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From Michał Jaskurzyński <jasko...@gmail.com>
Subject Re: GSoC: ODF Command Line Tools Application
Date Mon, 02 Apr 2012 16:48:54 GMT
Hi,

I updated my application
http://www.google-melange.com/gsoc/proposal/review/google/gsoc2012/jaskoola/2004.
Your comments will be welcome.

WBR
Michal Jaskurzynski

W dniu 27 marca 2012 22:46 użytkownik Michał Jaskurzyński
<jaskoola@gmail.com> napisał:
> Hi,
>
> I submitted my application via google melange system. The main change
> that I made is to leave feature of html importing and exporting. I
> realized that this feature is too hard to do in three months. There
> will be only plain text and csv import export.
> Can you give me some feedback? What should I add to my application?
> What do you think, is this project will be accepted?
>
> WBR
> Michal
>
>
> 2012/3/26 Rony G. Flatscher (Apache) <rony@apache.org>:
>>
>> On 26.03.2012 17:27, Rob Weir wrote:
>>> On Fri, Mar 23, 2012 at 10:52 AM, Michał Jaskurzyński <jaskoola@gmail.com>wrote:
>>>
>>>> What do you think about this projekt:
>>>> http://wi.wu.ac.at/rgf/diplomarbeiten/#bakk_201203a  ? Is it
>>>> sufficient? Should ODF Command Line Tools be closed or should use this
>>>> bachelor paper and extend it?
>>> Hi Michal,  I have not had time to read the entire paper, but I did browse
>>> through it, especially the code samples.
>>>
>>> It looks like it is a REXX wrapper of the ODF Toolkit, with an abstraction
>>> level similar to our Simple API.
>> No, BSF4ooRexx is a wrapper for Java (!), hence the shown ooRexx programs are interacting
directly
>> with the Java APIs, ie. the ODF Toolkit itself. However the semantics are such of
the dynamically
>> typed, caseless scripting language ooRexx. As a result the same programs run unchanged
not only on
>> Linux, but also on Windows and/or MacOSX.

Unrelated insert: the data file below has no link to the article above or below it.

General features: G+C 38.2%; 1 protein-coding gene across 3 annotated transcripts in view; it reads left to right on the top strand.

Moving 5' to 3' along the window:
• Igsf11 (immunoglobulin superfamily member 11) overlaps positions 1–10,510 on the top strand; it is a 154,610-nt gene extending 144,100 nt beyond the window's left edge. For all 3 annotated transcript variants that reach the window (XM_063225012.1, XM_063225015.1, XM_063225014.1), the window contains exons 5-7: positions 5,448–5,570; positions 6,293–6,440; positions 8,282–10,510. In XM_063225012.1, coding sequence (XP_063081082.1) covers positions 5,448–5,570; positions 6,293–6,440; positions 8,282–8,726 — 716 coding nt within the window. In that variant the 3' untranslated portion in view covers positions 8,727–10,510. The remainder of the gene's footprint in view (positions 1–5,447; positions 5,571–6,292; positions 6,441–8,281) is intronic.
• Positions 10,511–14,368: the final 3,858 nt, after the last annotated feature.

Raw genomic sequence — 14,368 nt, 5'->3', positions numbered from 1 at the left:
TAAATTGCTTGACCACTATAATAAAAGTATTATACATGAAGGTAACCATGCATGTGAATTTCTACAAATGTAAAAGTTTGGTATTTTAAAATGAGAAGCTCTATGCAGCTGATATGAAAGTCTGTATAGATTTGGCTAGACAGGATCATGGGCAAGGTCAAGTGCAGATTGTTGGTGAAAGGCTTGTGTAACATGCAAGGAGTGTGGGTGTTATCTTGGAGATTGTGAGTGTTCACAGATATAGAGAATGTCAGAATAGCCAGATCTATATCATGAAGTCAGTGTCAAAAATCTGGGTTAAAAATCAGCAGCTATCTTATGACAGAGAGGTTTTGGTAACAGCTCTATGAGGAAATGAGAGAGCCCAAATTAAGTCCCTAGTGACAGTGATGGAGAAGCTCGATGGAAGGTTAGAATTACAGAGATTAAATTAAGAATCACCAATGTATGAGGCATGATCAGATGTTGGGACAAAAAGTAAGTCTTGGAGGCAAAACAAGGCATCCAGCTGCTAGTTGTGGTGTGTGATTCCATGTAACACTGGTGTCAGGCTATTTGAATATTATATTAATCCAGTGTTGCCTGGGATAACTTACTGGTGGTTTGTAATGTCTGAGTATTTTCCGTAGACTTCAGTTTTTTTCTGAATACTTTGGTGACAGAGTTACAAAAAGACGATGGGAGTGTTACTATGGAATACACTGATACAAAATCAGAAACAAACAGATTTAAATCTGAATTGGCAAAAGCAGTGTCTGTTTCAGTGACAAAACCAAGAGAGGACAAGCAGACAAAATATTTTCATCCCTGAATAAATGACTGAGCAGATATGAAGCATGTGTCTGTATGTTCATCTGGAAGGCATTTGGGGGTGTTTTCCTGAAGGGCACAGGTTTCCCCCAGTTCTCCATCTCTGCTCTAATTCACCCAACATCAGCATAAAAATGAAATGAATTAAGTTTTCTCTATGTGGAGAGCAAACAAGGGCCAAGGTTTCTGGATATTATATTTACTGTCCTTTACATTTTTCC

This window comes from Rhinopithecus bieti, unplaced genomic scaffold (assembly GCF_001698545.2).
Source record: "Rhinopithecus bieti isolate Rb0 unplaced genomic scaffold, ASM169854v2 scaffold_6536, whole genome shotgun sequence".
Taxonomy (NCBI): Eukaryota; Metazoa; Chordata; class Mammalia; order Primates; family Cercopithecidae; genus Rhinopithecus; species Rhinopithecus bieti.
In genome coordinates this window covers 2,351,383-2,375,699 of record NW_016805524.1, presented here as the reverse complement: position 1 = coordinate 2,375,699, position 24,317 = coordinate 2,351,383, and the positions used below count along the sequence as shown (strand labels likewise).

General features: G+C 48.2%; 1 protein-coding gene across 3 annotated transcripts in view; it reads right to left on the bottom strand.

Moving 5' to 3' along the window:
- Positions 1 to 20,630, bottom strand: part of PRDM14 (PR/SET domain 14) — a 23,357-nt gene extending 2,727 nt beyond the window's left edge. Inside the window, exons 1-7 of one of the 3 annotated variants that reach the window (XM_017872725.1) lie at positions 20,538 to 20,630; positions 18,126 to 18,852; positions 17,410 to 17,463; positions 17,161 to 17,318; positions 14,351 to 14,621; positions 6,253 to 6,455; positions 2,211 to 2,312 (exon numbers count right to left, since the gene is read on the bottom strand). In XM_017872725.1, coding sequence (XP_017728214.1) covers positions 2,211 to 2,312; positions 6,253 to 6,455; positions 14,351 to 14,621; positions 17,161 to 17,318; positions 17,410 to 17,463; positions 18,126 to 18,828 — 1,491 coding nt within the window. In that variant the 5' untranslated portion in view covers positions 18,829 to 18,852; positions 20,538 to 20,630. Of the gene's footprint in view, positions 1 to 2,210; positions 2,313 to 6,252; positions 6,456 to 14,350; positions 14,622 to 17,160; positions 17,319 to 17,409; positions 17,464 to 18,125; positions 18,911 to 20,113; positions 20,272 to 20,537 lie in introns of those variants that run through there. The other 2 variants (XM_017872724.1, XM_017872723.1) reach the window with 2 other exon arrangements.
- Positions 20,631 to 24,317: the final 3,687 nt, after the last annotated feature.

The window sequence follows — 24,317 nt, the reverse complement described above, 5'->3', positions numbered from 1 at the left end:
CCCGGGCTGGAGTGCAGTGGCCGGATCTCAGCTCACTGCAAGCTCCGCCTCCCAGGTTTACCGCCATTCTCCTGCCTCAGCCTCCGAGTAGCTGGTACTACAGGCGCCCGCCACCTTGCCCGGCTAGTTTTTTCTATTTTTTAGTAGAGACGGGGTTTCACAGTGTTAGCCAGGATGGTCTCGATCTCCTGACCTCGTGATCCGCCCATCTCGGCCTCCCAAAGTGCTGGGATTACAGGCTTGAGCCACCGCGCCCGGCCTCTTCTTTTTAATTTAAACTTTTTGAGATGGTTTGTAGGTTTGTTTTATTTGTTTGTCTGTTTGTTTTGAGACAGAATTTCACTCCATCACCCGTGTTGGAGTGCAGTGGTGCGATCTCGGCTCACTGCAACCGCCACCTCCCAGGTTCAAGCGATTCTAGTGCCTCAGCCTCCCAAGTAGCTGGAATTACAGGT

>>
>> In addition (not shown in the Bachelor thesis) there is special support for interfacing
ooRexx
>> directly with OpenOffice in the form of an oxt-extension. This special support brings
forward the
>> semantics of dynamic types and caselessness to the UNO framework on which OpenOffice
is based. (I am
>> not aware of a comparable Perl module, Python is currently restricted to the Python
shipped with
>> OpenOffice.)
>>
>> The overall aim is to make it easy for professional, but also non-professional programmers
>> ("enduser" resp. "business" programmers) to interact with Java and/or OpenOffice
easily in a
>> platform independent manner.
>>
>> Of course, like any other language, one could apply the language ooRexx for creating
filters that
>> read from stdin and write to stdout (to allow the creation of pipes).
>>
>> Having said that, still the following applies: there are many ways (and languages)
to approach the
>> task at hand, and being a pragmatic person, any approach that solves the problem
at hand
>> sufficiently is probably fine ...
>>
>> ---rony
>>
>> P.S.: Ad "dynamically typed" and  "caselessness": if you look at the few nutshell
examples of the
>> Bachelor paper, the Rexx programs do not have any type declarations which eases/simplifies
coding
>> remarkably for (especially for enduser/business) programmers; also, caselessness
means that no
>> runtime errors are created if the names of methods and fields are not spelled out
with the correct
>> case, e.g. "odfTable~getCellByPosition(0,4)" has the same effect as "odfTable  ~
>> GETcellBYpositioN('0',  4)".
>>
>> Making this behaviour available to (enduser/business) programmers is motivated by
the
>> "human-oriented" paradigm of the Rexx language philosophy and the speed of modern
computers, which
>> allow for implementations of such principles with a responsiveness to the user, that
is totally
>> acceptable for them. It eases coding for professional programmers alike (especially
for creating
>> scripts).
>>
>>

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